I am convinced that installation of a heater is a good idea. Anything to raise the air temperature inside the console is good. The farther that the air temp is above the dew point temperature, the less a chance that condensation will occur and result in oxidation of key contacts and other organ metal parts. I know the old Hammonds have gone years in nasty environments with no problems. Why not treat them like a “baby” now and give them the comfort they deserve. Since the heater is on all the time, some may argue that when the organ is running, the heat from the heater plus added heat of the preamp/AO-28/AO-10 is not good. The great Hammond engineers obviously thought of this in their design, so it should not be a problem. My B3 has a 122 Leslie and two PR-40’s powered directly from the console. As has been mentioned in this forum, I installed a buffer relay, energized by the run switch, to eliminate the current from the run switch. The relay is a DPDT. I powered the heater through the extra set of (normally closed) contacts. This was an effort to “baby” my B3 so that; when the run switch is on, the heater is off; to keep the preamp cooler with no extra heat supplied by the heater. Whenever the console is off, the heater is powered at all times. This “added feature” is not necessary, but my late ’55 B3 needs that extra bit of loving care it deserves.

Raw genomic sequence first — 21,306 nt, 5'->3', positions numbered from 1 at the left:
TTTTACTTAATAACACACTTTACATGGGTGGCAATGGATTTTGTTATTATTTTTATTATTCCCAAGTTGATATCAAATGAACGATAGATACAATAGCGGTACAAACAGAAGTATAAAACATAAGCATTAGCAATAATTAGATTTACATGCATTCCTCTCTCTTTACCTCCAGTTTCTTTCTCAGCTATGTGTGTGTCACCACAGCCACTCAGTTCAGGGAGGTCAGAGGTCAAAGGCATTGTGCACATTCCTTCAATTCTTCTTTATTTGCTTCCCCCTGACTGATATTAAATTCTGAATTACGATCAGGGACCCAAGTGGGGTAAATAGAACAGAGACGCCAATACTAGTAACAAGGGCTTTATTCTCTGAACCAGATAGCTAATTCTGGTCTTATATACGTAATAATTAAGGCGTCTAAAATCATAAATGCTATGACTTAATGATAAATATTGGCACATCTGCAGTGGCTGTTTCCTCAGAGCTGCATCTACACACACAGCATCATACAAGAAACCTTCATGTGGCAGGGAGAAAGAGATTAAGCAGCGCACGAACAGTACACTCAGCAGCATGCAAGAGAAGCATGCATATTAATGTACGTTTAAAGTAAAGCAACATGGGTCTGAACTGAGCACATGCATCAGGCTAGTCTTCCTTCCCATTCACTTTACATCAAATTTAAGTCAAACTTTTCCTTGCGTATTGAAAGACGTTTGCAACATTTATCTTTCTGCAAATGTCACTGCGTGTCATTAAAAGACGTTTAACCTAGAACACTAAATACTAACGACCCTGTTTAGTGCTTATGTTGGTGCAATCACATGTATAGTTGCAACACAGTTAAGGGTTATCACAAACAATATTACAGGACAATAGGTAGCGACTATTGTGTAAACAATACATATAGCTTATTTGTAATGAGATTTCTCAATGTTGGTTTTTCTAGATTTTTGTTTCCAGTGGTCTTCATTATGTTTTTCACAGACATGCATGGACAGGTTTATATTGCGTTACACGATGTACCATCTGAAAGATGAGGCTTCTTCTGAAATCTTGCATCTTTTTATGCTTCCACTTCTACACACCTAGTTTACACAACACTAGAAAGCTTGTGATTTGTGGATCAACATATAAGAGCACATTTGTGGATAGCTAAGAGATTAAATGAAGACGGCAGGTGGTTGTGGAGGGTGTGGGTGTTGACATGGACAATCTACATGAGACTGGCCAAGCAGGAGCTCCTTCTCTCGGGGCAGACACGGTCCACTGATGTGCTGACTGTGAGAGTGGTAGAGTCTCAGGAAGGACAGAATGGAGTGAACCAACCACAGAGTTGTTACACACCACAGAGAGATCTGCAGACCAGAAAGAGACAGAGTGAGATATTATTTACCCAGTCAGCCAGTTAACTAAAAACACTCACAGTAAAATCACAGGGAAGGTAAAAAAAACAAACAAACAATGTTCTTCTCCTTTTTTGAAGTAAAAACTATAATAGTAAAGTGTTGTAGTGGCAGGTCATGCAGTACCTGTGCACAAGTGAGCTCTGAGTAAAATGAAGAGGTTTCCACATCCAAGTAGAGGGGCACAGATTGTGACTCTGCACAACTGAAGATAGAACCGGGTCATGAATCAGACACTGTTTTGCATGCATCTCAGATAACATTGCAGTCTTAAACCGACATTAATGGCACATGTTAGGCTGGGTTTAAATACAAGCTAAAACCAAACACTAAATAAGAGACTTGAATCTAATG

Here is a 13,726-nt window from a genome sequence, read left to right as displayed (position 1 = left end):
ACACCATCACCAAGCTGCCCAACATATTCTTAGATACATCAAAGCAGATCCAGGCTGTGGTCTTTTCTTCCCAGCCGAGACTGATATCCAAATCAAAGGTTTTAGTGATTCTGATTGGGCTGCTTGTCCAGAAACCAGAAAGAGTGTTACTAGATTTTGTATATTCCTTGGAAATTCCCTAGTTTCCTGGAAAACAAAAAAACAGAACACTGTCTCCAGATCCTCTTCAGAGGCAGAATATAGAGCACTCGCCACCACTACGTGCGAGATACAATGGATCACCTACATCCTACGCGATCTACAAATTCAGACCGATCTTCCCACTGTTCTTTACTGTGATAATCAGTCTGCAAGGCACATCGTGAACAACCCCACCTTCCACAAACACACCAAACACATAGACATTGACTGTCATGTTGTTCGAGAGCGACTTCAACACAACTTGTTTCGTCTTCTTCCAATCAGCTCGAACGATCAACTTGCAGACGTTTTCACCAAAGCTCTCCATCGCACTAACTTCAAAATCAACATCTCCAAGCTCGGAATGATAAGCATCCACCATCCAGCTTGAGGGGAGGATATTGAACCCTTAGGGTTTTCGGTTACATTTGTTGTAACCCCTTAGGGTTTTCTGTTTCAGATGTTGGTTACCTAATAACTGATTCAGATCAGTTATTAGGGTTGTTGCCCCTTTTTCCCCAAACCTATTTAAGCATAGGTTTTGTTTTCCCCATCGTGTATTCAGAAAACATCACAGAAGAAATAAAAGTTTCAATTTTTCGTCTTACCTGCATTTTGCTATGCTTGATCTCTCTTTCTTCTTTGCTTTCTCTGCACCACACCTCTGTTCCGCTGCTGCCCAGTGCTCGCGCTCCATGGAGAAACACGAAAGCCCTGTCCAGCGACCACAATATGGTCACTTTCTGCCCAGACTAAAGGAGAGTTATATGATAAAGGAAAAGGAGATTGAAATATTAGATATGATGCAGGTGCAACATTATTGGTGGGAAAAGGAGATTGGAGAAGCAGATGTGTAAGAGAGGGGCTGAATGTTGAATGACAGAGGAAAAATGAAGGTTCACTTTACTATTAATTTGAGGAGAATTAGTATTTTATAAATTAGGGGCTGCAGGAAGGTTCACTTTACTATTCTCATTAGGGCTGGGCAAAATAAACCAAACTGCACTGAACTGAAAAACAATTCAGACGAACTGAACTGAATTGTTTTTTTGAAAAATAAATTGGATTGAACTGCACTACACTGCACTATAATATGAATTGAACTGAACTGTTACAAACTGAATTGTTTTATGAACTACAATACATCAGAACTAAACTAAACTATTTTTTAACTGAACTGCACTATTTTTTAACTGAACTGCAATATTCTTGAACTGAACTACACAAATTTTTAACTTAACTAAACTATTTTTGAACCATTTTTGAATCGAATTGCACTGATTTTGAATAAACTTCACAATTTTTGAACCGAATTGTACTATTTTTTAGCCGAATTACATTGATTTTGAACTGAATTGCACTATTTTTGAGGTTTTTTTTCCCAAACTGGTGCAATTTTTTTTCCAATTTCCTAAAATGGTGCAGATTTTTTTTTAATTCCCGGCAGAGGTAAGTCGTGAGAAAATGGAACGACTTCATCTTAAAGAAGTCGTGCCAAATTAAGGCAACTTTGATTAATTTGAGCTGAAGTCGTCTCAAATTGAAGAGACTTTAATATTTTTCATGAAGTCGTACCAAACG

For information, the pics below show the Hammond Heater and the Dampp-Chaser
                        Click image for larger version

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                        John M.

                        Additional “Off Topic” note:

                        I have a conventional Heat Pump/AC with an add-on wood boiler that I installed when I built my house in 1980. It has been 38 years and the boiler is in like new condition. The boiler gets extensive use each year. During Jan/Feb this year I burned 3 full cords of wood (4’X’4’X8’). The boiler is made of ¼” steel plate. The manual says to drain the water each summer as condensate will corrode the, creosote covered, inside steel walls. The creosote has chemicals that are very corrosive when exposed to a high humid/condensate environment. Instead of draining the water each summer, I bought a 220 ohm wire wound heat sink encased power resistor that I mounted on an aluminum plate. I set this resistor/plate inside the boiler from May through October. It dissipates 65 watts at 120 VAC. The heat raises the 55 gallons of boiler water (and boiler walls) 5 degrees above the ambient basement air temperature and completely eliminates any potential corrosion problems.
                        Last edited by MihevicB3; 05-14-2018, 10:57 AM.
                        1956 Hammond B3
                        1963 Leslie 122
                        Two Pr40’s
                        One JR-20 (for fluid reverb signal)
                        Hamptone LEQ3B
                        Trek II Reverb
                        Trek II String Bass